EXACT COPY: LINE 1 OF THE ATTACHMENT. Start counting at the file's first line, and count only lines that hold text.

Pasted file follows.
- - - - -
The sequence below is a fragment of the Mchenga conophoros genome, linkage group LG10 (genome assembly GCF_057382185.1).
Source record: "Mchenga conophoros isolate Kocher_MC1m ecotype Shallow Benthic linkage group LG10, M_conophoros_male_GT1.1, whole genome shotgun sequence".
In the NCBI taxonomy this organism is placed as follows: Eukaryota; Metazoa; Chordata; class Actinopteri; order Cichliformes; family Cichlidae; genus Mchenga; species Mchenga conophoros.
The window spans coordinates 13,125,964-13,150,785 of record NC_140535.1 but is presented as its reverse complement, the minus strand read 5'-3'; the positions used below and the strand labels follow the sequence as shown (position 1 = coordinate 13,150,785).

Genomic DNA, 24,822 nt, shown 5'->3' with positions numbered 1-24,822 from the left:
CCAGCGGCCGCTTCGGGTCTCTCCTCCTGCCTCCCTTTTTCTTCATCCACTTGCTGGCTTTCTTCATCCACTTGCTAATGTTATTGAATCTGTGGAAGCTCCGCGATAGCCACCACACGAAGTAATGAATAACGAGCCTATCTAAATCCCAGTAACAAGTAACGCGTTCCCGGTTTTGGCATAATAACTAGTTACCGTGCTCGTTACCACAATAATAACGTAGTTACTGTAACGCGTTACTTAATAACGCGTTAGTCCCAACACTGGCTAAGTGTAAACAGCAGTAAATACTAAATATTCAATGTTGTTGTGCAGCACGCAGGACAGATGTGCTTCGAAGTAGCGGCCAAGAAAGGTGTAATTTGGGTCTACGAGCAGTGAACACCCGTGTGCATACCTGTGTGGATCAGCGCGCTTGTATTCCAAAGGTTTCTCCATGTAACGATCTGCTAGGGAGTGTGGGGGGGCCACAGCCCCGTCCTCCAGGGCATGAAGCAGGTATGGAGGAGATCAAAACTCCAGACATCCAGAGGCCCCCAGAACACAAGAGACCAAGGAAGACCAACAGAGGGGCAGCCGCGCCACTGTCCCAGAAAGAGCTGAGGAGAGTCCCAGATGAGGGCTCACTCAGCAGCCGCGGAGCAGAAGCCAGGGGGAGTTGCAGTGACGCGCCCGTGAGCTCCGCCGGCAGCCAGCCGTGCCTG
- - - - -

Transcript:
The sequence below is a fragment of the Mchenga conophoros genome, linkage group LG10 (genome assembly GCF_057382185.1).